Supper make you feel welcome and give you assurance? Matt.
"The holy Watcher from heaven is present at this season to make it one of soul searching, of conviction of sin, and of the blessed assurance of sins forgiven." And "Christ is there to minister to His children. All who come with their faith fixed upon Him will be greatly blessed."—The Desire of Ages, pp. 650, 656.
How did Christ indicate that the symbolic acts of the Lord's Supper are connected with present and future salvation? Matt. 26:29; 1 Cor. 10:16; 11:23-26.
By partaking of the meal, the believer not only exercises faith in Christ's substitutionary death but also receives its sanctifying power and hope through the Holy Spirit. "In partaking with His disciples of the bread and wine, Christ pledged Himself to them as their Redeemer. He committed to them the new covenant, by which all who receive Him become children of God, and joint heirs with Christ. By this covenant every blessing that heaven could bestow for this life and the life to come, was theirs."—The Desire of Ages, pp. 656, 659.
For how long does the risen Lord guarantee His promise of future glory? Matt. 26:29; Luke 22:16.
The Lord's Supper connects the past with the future, the Cross with the Second Advent. The certainty of a glorious future for the saints is based on the redemptive validity of the death of Christ. "It is only because of His death that we can look with joy to His second coming. His sacrifice is the center of our hope. Upon this we must fix our faith."—The Desire of Ages, p. 660.
What should be your present concern in preparing for Communion? 1 Cor. 10:14; 11:27-32.
Many of the Corinthians had perverted the spiritual significance of the sacramental meal by a disregard for Christ as the Host, and by humiliating the poor (1 Cor. 11:20-22). Paul rebuked them by reminding them that whoever partakes of the Lord's Supper "without recognizing the body of the Lord eats and drinks judgment on himself" (1 Cor. 11:29, NIV). We may see in the phrase "the body of the Lord" two levels of meaning: (1) Christ's self-sacrifice; (2) the church community. Paul is primarily recognizing the infinite sacrifice of Christ as the Host of the Communion table, and he considers a disregard of its holiness an "unworthy manner" that makes such a partaker "guilty of sinning against the body and blood of the Lord" (1 Cor. 11:27). Paul indicates that the Host is, at the same time, also the Judge of each partaker (1 Cor. 11:31, 32). To receive the blessing from the cup of the Lord, "a man ought to examine himself" (11:28).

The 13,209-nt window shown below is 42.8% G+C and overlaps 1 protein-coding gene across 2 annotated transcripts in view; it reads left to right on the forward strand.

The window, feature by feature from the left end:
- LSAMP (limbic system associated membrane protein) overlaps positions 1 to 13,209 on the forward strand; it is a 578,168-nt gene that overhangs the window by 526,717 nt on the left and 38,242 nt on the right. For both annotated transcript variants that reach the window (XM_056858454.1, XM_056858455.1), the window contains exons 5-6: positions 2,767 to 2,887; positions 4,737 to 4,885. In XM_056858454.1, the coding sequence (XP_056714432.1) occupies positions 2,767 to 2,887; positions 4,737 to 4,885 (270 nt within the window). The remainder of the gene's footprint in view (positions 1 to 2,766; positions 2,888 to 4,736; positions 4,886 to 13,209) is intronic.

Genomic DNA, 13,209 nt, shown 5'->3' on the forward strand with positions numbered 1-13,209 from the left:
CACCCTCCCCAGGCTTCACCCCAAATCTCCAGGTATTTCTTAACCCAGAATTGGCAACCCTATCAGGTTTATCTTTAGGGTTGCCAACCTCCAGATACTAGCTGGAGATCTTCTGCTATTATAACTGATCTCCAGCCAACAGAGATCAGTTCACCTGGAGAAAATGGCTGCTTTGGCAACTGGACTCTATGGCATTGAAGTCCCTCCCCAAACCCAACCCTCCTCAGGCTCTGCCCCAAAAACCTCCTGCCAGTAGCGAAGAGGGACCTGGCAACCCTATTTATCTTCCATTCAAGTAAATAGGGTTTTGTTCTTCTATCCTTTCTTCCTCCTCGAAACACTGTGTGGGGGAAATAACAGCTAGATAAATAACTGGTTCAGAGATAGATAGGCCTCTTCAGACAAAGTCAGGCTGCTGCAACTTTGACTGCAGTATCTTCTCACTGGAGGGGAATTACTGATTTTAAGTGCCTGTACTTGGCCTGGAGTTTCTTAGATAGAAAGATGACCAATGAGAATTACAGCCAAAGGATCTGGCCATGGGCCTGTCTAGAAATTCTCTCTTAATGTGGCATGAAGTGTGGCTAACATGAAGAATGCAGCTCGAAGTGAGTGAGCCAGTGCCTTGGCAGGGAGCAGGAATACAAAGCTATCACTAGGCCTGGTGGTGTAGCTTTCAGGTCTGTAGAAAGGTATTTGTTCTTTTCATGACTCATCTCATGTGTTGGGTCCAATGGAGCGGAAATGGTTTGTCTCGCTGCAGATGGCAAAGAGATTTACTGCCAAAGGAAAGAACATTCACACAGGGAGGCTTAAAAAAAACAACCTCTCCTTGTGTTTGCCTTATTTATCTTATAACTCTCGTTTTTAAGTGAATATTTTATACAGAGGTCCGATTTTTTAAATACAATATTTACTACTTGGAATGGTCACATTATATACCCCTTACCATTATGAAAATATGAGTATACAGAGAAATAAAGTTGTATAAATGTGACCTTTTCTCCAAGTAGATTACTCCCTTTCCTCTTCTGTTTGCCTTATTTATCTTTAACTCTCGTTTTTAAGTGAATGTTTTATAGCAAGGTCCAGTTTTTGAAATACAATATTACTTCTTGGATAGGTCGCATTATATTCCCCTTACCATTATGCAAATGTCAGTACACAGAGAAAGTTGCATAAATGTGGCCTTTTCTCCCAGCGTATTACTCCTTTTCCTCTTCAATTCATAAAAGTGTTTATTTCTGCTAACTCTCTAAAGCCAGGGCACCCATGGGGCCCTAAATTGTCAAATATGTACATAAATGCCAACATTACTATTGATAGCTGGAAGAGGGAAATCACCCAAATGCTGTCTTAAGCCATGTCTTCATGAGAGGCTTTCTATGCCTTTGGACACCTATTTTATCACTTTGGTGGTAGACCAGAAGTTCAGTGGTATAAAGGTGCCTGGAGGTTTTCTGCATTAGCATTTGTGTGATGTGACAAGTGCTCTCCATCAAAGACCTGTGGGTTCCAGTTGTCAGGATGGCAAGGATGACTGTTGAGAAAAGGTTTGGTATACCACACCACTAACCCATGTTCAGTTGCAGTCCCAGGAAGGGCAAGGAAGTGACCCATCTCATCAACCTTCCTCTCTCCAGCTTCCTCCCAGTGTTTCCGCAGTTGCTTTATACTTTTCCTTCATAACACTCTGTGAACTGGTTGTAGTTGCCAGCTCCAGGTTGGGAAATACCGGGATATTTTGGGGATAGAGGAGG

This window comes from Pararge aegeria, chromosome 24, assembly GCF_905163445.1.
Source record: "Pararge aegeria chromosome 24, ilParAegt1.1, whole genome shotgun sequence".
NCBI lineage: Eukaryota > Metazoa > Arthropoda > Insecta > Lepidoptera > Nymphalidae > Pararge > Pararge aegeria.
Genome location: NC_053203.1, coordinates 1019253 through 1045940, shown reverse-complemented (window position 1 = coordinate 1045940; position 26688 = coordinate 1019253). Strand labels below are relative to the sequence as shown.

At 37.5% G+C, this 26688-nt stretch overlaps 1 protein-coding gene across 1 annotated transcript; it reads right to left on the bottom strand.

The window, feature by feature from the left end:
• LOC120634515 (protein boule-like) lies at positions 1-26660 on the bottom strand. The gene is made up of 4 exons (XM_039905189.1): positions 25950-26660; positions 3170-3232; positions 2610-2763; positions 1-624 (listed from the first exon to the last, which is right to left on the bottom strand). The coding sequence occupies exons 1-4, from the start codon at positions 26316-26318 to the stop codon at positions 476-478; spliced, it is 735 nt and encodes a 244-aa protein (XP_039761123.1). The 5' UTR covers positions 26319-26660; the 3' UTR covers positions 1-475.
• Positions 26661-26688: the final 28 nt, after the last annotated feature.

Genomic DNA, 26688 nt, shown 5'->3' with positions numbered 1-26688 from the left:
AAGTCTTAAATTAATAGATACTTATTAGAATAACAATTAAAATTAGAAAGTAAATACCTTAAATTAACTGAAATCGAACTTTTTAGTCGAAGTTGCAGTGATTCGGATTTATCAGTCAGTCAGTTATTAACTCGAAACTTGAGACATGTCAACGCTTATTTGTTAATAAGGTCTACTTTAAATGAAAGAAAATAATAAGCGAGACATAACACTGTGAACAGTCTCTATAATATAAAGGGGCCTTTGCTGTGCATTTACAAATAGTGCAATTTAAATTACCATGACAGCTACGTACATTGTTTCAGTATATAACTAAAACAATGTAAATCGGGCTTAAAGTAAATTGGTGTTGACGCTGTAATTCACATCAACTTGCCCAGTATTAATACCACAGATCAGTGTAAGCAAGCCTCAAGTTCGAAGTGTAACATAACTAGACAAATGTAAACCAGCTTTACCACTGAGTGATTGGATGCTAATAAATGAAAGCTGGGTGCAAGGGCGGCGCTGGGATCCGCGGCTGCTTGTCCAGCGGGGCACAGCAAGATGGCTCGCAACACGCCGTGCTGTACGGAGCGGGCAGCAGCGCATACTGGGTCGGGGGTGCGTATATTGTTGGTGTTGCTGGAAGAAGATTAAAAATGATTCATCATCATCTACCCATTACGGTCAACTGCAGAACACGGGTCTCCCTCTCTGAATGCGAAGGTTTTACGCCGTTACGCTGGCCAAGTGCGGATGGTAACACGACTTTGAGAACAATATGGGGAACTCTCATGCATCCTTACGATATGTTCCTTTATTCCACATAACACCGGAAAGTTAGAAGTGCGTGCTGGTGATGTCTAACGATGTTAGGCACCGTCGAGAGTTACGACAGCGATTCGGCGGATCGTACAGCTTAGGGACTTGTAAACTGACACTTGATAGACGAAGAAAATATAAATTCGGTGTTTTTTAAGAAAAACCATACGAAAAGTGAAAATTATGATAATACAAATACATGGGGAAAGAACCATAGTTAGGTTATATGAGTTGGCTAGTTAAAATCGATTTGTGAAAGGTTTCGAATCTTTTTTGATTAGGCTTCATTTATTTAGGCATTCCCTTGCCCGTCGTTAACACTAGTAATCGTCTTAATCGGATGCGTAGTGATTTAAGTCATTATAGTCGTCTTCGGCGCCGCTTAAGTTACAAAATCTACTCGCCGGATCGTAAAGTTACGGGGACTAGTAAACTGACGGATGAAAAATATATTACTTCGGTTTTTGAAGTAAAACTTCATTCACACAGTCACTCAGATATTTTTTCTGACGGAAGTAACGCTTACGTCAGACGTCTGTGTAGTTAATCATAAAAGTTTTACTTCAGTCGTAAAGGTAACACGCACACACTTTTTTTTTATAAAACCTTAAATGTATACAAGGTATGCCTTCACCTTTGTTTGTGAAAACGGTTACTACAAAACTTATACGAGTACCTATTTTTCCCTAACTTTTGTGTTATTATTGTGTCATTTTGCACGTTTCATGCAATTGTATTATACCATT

FURTHER STUDY: Read these texts to see what light they shed on our topic of the sacred ordinances: Ps. 51:2; Rom. 6:4, 5, 11, 17; 1 Cor. 10:1-12; 2 Cor. 5:14; Col. 3:12; Heb. 6:2, 6; 10:29. Read about the indwelling Holy Spirit in the believer in Rom. 5:5; 2 Cor. 5:5.
Read chaps. 71, "A Servant of Servants," and 72, "In Remembrance of Me" in The Desire of Ages. Read chaps. 14 and 15 about the divine ordinances in Seventh-day Adventists Believe....